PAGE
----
“Sure, it’s a word. I keep seeing it in my junk mail.” Since no one but me reads junk mail, it works every time.

Saturday, June 13, 2009

Coffee, Tea, or Validation

The arson at that topless coffee shop in Vassalboro has become the story that won’t go away.

Even national media outlets are making sure the world stays abreast of the situation.

Apparently, they want every detail of the owner’s hardship permanently implanted in our brains, along with his plans to erect a bigger and better shop on the site, even though he’s practically broke.

The news organizations have nursed the original controversy, focusing on the tit-for-tat arguments that have cleaved neighbors since the Grand View Coffee Shop opened last winter.

Meanwhile, we know very little about the arson investigation, and even less about potential suspects. What about those who attended a meeting that night at which the owner announced plans to expand?

And no one has bothered to try to explain why people would have a problem with such a wholesome presence in their town.

What harm can a few topless waitresses do? The “Grand View” is nothing to get excited about.

For one thing, the same “View” is readily available on the Internet. Why bother to go out and pay for something you can get freely in the privacy of your own home?

The answer to this question points to a monumental fact that all these news outlets, even the big-city newspapers and cable TV networks, failed to notice: this coffee shop offered a critical public service not available on cyberspace: the chance to use someone else to feel better about yourself.

If you go to a normal restaurant, someone serves you. Being served lets you feel in control. The waiter or waitress pretty much has to do what you say, within reason.

This is why going out to eat remains popular, even in a poor economy. The convenience of not having to cook and clean up after your own meal enters into it. A serve-yourself, cafeteria-style eatery can accomplish that, and more cheaply, too, but generally people will choose the sit-down-and-be-served experience, instead.
Everyone needs to feel superior to someone else from time to time.

Now, imagine yourself at your favorite restaurant. Then, subtract essential clothing from the waitress that would cover up what would commonly be considered a private area. Not only does she have to do what you say, but you are free to make visual use of her body for your entertainment.

Meanwhile, your clothes stay on (thank God), meaning you, unlike your server, don’t have to feel any vulnerability or fear of judgment and rejection (I’m sure they get used to it).

Visiting a topless eating or drinking establishment must be such a boon for the self-esteem! Wouldn’t the world be a better place if everyone could have this experience from time to time?

In fact, I think Vassalboro should have passed an ordinance requiring each resident to visit Grand View Coffee Shop at least once a year. Wouldn’t they all feel more confident, content, and self-assured?

Except for the waitresses, I suppose, but hey, nobody forced them into the job, and I’m sure they’d be happy to milk it for all it’s worth.

Friday, June 5, 2009

Life Insurance Required for Healthy Marriage

Today’s cautionary marital tale is brought to you by the insurance industry.

“Insurance: If you have to ask how much it costs, you probably can’t do without it.”

Often, the most insidious insurance policies are the ones with the most cheerful names.

When you eat two platefuls of undercooked Shepherd’s Pie at the East Loserville Snowmobile Club’s Annual Bluegrass Festival and end up in the hospital for three days heaving all your internal organs into a little plastic tray, your “care” is paid for by “health insurance, “not “sick insurance.”

When the hospital accidentally switches your chart and you end up having open-heart surgery, your settlement is covered by their “liability insurance,” not by “incompetence insurance.”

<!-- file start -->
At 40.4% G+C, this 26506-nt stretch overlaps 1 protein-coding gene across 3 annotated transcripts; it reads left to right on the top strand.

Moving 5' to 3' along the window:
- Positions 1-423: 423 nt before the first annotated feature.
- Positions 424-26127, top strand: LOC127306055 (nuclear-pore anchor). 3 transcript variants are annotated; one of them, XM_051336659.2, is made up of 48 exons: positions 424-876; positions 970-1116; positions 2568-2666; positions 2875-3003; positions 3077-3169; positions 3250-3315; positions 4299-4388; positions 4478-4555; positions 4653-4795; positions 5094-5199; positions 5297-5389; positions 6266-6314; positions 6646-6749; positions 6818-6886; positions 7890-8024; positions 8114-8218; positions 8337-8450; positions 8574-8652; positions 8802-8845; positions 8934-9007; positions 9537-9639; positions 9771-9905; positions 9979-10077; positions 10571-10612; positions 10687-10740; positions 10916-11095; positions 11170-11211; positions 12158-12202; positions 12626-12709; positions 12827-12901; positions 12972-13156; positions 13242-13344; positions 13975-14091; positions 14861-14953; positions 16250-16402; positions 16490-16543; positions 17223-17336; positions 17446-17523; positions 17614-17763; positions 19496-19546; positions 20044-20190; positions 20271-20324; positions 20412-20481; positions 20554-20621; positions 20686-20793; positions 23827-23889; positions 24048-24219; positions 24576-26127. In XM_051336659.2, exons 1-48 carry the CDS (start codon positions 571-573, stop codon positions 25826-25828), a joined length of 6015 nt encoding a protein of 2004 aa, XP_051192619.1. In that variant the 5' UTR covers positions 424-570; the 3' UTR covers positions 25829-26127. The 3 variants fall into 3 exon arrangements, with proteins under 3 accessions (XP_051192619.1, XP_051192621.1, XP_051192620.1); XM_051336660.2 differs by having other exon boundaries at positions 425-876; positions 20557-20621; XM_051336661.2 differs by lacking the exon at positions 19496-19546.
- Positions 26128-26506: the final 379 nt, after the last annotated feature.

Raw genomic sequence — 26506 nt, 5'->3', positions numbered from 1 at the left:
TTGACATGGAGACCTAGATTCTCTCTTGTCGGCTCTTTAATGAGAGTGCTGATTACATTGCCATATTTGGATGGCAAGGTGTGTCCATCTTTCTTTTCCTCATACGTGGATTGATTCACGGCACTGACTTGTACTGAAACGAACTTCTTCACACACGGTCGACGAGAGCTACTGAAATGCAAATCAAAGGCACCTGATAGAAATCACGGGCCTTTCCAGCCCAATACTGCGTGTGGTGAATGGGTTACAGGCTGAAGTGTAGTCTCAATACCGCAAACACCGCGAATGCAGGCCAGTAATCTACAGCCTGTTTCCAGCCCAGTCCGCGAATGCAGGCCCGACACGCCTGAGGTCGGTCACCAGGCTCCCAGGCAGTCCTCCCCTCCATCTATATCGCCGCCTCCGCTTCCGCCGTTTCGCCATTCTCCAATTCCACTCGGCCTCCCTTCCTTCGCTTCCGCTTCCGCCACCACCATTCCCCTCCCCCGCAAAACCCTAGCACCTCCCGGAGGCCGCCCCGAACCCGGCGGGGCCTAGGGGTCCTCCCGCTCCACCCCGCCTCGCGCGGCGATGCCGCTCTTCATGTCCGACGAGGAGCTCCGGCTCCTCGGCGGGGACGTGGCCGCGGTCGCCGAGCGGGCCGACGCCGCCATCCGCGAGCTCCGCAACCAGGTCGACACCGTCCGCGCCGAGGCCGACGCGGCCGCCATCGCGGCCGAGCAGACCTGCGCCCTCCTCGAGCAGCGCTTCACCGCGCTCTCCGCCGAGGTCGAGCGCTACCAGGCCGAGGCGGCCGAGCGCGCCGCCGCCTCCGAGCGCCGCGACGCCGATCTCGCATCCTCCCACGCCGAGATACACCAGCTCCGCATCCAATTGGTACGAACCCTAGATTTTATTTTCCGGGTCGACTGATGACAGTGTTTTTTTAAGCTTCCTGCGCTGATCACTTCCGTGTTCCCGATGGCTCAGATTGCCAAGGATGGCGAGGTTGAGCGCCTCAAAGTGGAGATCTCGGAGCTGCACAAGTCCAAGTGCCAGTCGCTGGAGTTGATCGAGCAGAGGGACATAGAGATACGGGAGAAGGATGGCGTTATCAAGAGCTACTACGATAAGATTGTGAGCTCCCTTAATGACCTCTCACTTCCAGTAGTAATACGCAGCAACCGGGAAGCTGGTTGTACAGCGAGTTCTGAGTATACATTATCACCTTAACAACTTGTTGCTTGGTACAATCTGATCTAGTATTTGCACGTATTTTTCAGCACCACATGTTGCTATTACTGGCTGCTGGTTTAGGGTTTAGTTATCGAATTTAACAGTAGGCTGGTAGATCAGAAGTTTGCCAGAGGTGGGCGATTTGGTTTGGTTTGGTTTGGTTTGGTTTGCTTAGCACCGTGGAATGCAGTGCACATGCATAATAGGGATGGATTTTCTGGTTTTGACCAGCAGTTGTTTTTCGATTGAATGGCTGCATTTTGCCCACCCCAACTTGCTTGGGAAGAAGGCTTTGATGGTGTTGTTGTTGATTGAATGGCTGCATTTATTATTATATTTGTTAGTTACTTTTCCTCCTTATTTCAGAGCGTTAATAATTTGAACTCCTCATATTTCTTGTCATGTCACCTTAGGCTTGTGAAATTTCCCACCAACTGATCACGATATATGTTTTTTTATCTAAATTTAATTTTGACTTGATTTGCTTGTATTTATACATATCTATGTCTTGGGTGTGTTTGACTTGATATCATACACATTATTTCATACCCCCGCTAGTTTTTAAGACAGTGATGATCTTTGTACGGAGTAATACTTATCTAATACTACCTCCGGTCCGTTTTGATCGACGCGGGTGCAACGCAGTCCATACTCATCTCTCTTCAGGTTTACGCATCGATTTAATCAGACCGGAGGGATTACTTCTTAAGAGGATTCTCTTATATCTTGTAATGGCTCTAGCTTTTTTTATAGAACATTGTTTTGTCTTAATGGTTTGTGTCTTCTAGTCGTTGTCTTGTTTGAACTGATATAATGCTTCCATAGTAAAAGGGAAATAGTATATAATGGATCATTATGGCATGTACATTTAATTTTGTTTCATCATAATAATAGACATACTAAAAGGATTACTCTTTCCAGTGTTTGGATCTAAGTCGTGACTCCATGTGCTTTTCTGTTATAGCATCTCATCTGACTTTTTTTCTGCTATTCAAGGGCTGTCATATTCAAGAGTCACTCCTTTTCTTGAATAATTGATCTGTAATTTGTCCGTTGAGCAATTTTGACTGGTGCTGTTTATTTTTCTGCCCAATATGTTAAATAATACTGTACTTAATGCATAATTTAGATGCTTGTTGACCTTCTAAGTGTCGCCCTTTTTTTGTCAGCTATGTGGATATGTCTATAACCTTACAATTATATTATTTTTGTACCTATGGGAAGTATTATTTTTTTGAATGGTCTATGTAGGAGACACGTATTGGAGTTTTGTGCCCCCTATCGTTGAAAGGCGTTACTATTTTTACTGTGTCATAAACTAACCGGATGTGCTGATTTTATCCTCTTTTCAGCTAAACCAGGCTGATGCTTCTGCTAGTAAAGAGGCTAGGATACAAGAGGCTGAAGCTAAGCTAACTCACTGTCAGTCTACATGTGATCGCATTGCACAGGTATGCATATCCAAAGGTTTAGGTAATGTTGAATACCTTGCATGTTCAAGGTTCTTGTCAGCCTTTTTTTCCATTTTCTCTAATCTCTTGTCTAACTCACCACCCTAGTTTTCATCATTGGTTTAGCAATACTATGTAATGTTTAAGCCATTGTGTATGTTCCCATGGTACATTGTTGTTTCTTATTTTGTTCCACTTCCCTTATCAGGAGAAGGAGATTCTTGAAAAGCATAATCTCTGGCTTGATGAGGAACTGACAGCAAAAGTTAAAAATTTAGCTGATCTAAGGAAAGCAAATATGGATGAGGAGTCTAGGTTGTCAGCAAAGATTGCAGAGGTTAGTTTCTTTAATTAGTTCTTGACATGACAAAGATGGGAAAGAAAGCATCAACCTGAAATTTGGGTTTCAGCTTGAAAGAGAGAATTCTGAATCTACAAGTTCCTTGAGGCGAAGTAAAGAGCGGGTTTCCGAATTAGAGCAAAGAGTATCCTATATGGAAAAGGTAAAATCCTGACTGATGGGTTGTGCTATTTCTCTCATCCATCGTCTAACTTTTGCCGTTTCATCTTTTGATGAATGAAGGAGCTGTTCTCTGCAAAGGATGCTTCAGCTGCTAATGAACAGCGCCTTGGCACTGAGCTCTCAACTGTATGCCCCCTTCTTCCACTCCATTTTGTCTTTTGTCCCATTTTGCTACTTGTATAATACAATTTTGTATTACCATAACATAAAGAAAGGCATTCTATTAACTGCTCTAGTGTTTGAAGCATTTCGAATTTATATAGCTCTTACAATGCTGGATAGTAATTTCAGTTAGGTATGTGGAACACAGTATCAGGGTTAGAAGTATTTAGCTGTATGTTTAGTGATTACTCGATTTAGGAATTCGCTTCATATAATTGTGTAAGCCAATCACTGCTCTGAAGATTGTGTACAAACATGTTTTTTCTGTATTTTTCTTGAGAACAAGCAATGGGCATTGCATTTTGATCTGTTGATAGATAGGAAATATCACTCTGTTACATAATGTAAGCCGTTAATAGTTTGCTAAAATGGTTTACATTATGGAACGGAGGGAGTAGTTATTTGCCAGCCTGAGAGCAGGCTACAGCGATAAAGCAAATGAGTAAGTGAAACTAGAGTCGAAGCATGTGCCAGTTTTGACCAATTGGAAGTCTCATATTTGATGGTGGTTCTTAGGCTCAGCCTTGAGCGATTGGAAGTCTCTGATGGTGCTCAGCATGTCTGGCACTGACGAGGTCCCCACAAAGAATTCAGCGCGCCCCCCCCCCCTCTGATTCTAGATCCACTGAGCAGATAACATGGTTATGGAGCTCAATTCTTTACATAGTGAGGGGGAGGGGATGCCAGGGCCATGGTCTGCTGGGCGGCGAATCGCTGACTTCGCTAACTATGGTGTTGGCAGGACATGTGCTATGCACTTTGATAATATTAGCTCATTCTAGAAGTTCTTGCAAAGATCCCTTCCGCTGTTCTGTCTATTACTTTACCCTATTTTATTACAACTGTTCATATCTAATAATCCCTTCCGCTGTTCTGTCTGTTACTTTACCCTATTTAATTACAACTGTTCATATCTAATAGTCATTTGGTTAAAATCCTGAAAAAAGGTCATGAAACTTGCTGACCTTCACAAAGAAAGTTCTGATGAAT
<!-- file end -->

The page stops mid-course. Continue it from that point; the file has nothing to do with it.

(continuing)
And when you have an unexpected allergic reaction to the anesthesia and croak on the operating table, your family becomes wealthy via “life insurance,“ rather than “death insurance.”

If we called these things what they really are, people would realize how evil they are and not buy them.

Insurance companies spend most of their resources on two things: 1) advertising, and 2) trying not to give you the product you thought you paid for.

Last week, my life insurance company terminated my policy without warning.

True, my payment was late. I use my bank’s electronic bill pay system, because the money it saves me on postage will almost offset the amount that gets stolen from me when a hacker gains access to my accounts.

But my bank suddenly changed the system on me, so I had to click two buttons, “submit” and then “confirm,” to get a payment through. I didn’t realize this in time.

The insurance company, which I won’t identify here because they’re all the same anyway, sent me a nice reminder notice, alerting me to the problem, and leaving me plenty of time to get the money to them during the “grace period.”

Ha! If only.

In reality, they “terminated” my policy (odd choice of words on their part, but whatever), and said I could get it back if they received my payment in seven days.

I sent the check immediately, and they cashed it eight days later.

Then they sent me a nice form asking me to apply for a new policy – pretty convenient for them, seeing how rates have increased since I first signed up for the old one.

They still had my 280 bucks, and apparently no intention of giving it back. Meanwhile, it would take 27 days, they said, to process my form.

My wife had a serious problem with the lapse in coverage. I’d be lying if I said I wasn’t a little uncomfortable with her sudden intensity about getting me insured again as soon as possible.

What were the chances I would die in the next month? Apparently, pretty good. We had been bickering a lot lately. Every married couple goes through these stretches when you constantly expect your spouse to have better perspective and emotional control than you do.

But I then had one of those important breakthroughs in which I realized everything was my fault. I had apologized, and thought we were squared away.

Apparently not.

So I got on the horn with the insurance company and told them, in no uncertain terms, that my wife really wants to stop over to East Loserville this weekend for the Bluegrass Festival, and my policy darn well better be in effect by then.

Thankfully, they heeded my urgency, and everything’s back to normal.

Right, honey?